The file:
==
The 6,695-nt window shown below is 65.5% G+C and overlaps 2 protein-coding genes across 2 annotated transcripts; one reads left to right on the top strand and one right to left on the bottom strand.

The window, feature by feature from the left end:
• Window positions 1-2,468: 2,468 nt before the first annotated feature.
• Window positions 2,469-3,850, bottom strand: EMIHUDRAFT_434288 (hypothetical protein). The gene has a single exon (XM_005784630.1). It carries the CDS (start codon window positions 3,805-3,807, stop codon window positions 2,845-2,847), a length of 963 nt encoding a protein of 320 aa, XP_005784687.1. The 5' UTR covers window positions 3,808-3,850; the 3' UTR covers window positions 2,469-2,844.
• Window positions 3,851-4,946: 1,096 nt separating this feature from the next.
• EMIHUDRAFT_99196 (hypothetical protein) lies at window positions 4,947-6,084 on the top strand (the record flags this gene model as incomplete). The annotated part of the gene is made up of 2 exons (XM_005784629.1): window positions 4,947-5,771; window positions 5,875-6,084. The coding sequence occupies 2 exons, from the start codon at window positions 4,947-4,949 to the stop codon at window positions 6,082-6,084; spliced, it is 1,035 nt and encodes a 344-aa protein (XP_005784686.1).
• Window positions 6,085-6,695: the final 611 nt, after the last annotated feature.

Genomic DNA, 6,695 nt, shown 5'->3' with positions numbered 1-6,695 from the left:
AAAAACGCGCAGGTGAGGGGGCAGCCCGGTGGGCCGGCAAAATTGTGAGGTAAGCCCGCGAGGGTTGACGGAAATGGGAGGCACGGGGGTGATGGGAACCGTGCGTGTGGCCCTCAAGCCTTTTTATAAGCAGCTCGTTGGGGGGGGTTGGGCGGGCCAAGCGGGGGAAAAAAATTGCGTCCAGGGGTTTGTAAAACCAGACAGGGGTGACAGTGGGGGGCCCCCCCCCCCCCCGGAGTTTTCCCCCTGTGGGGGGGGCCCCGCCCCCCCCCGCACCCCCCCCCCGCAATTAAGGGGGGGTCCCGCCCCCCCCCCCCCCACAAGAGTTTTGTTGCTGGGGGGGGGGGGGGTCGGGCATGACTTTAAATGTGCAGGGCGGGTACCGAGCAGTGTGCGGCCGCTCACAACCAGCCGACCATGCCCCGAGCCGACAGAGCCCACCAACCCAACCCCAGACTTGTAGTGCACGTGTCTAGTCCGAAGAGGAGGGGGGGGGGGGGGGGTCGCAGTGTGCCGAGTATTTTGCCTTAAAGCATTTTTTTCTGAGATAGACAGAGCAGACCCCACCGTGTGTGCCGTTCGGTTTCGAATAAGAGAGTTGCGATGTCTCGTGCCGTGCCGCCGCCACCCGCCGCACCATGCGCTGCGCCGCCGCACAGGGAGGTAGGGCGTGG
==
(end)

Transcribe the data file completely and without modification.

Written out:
The 6,695-nt window shown below is 65.5% G+C and overlaps 2 protein-coding genes across 2 annotated transcripts; one reads left to right on the top strand and one right to left on the bottom strand.

The window, feature by feature from the left end:
• Window positions 1-2,468: 2,468 nt before the first annotated feature.
• Window positions 2,469-3,850, bottom strand: EMIHUDRAFT_434288 (hypothetical protein). The gene has a single exon (XM_005784630.1). It carries the CDS (start codon window positions 3,805-3,807, stop codon window positions 2,845-2,847), a length of 963 nt encoding a protein of 320 aa, XP_005784687.1. The 5' UTR covers window positions 3,808-3,850; the 3' UTR covers window positions 2,469-2,844.
• Window positions 3,851-4,946: 1,096 nt separating this feature from the next.
• EMIHUDRAFT_99196 (hypothetical protein) lies at window positions 4,947-6,084 on the top strand (the record flags this gene model as incomplete). The annotated part of the gene is made up of 2 exons (XM_005784629.1): window positions 4,947-5,771; window positions 5,875-6,084. The coding sequence occupies 2 exons, from the start codon at window positions 4,947-4,949 to the stop codon at window positions 6,082-6,084; spliced, it is 1,035 nt and encodes a 344-aa protein (XP_005784686.1).
• Window positions 6,085-6,695: the final 611 nt, after the last annotated feature.

Genomic DNA, 6,695 nt, shown 5'->3' with positions numbered 1-6,695 from the left:
AAAAACGCGCAGGTGAGGGGGCAGCCCGGTGGGCCGGCAAAATTGTGAGGTAAGCCCGCGAGGGTTGACGGAAATGGGAGGCACGGGGGTGATGGGAACCGTGCGTGTGGCCCTCAAGCCTTTTTATAAGCAGCTCGTTGGGGGGGGTTGGGCGGGCCAAGCGGGGGAAAAAAATTGCGTCCAGGGGTTTGTAAAACCAGACAGGGGTGACAGTGGGGGGCCCCCCCCCCCCCCGGAGTTTTCCCCCTGTGGGGGGGGCCCCGCCCCCCCCCGCACCCCCCCCCCGCAATTAAGGGGGGGTCCCGCCCCCCCCCCCCCCACAAGAGTTTTGTTGCTGGGGGGGGGGGGGGTCGGGCATGACTTTAAATGTGCAGGGCGGGTACCGAGCAGTGTGCGGCCGCTCACAACCAGCCGACCATGCCCCGAGCCGACAGAGCCCACCAACCCAACCCCAGACTTGTAGTGCACGTGTCTAGTCCGAAGAGGAGGGGGGGGGGGGGGGGTCGCAGTGTGCCGAGTATTTTGCCTTAAAGCATTTTTTTCTGAGATAGACAGAGCAGACCCCACCGTGTGTGCCGTTCGGTTTCGAATAAGAGAGTTGCGATGTCTCGTGCCGTGCCGCCGCCACCCGCCGCACCATGCGCTGCGCCGCCGCACAGGGAGGTAGGGCGTGG